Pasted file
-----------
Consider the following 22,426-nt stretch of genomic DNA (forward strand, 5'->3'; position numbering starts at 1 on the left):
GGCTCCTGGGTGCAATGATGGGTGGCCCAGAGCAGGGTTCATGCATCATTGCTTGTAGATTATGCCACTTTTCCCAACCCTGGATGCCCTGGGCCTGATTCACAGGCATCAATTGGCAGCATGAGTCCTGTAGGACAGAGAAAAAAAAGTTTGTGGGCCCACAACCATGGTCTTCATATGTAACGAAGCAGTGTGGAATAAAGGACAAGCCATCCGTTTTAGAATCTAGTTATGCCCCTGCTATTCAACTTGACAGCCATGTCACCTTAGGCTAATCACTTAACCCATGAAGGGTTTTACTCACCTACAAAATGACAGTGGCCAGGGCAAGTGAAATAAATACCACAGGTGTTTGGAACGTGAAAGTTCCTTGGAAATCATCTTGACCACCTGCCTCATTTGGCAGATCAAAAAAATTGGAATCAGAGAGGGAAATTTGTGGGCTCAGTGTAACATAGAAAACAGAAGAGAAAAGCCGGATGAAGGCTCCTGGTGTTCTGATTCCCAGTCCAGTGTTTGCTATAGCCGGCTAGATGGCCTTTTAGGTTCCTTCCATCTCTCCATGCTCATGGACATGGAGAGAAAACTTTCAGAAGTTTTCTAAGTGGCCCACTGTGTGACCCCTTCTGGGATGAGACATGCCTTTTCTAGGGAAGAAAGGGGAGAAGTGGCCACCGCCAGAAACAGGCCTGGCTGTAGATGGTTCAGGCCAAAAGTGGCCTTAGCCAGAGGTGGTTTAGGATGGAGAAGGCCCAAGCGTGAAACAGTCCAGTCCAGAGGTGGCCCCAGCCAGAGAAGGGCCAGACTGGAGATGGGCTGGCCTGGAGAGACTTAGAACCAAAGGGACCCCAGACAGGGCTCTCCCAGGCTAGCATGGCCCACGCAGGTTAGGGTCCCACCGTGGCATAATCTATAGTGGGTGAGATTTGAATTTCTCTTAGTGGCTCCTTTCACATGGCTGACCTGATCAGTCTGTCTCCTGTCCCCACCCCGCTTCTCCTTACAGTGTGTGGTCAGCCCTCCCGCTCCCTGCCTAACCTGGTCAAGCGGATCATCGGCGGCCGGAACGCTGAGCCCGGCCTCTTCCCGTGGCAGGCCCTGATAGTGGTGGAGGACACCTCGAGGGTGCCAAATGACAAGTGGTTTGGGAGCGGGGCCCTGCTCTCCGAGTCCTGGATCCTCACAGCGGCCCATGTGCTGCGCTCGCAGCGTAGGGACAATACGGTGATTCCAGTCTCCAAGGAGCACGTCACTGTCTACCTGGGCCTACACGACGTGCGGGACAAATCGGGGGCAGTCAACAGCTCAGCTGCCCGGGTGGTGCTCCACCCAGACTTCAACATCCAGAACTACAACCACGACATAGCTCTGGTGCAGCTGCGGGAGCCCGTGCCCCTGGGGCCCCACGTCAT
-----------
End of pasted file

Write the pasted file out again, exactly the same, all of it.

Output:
Consider the following 22,426-nt stretch of genomic DNA (forward strand, 5'->3'; position numbering starts at 1 on the left):
GGCTCCTGGGTGCAATGATGGGTGGCCCAGAGCAGGGTTCATGCATCATTGCTTGTAGATTATGCCACTTTTCCCAACCCTGGATGCCCTGGGCCTGATTCACAGGCATCAATTGGCAGCATGAGTCCTGTAGGACAGAGAAAAAAAAGTTTGTGGGCCCACAACCATGGTCTTCATATGTAACGAAGCAGTGTGGAATAAAGGACAAGCCATCCGTTTTAGAATCTAGTTATGCCCCTGCTATTCAACTTGACAGCCATGTCACCTTAGGCTAATCACTTAACCCATGAAGGGTTTTACTCACCTACAAAATGACAGTGGCCAGGGCAAGTGAAATAAATACCACAGGTGTTTGGAACGTGAAAGTTCCTTGGAAATCATCTTGACCACCTGCCTCATTTGGCAGATCAAAAAAATTGGAATCAGAGAGGGAAATTTGTGGGCTCAGTGTAACATAGAAAACAGAAGAGAAAAGCCGGATGAAGGCTCCTGGTGTTCTGATTCCCAGTCCAGTGTTTGCTATAGCCGGCTAGATGGCCTTTTAGGTTCCTTCCATCTCTCCATGCTCATGGACATGGAGAGAAAACTTTCAGAAGTTTTCTAAGTGGCCCACTGTGTGACCCCTTCTGGGATGAGACATGCCTTTTCTAGGGAAGAAAGGGGAGAAGTGGCCACCGCCAGAAACAGGCCTGGCTGTAGATGGTTCAGGCCAAAAGTGGCCTTAGCCAGAGGTGGTTTAGGATGGAGAAGGCCCAAGCGTGAAACAGTCCAGTCCAGAGGTGGCCCCAGCCAGAGAAGGGCCAGACTGGAGATGGGCTGGCCTGGAGAGACTTAGAACCAAAGGGACCCCAGACAGGGCTCTCCCAGGCTAGCATGGCCCACGCAGGTTAGGGTCCCACCGTGGCATAATCTATAGTGGGTGAGATTTGAATTTCTCTTAGTGGCTCCTTTCACATGGCTGACCTGATCAGTCTGTCTCCTGTCCCCACCCCGCTTCTCCTTACAGTGTGTGGTCAGCCCTCCCGCTCCCTGCCTAACCTGGTCAAGCGGATCATCGGCGGCCGGAACGCTGAGCCCGGCCTCTTCCCGTGGCAGGCCCTGATAGTGGTGGAGGACACCTCGAGGGTGCCAAATGACAAGTGGTTTGGGAGCGGGGCCCTGCTCTCCGAGTCCTGGATCCTCACAGCGGCCCATGTGCTGCGCTCGCAGCGTAGGGACAATACGGTGATTCCAGTCTCCAAGGAGCACGTCACTGTCTACCTGGGCCTACACGACGTGCGGGACAAATCGGGGGCAGTCAACAGCTCAGCTGCCCGGGTGGTGCTCCACCCAGACTTCAACATCCAGAACTACAACCACGACATAGCTCTGGTGCAGCTGCGGGAGCCCGTGCCCCTGGGGCCCCACGTCAT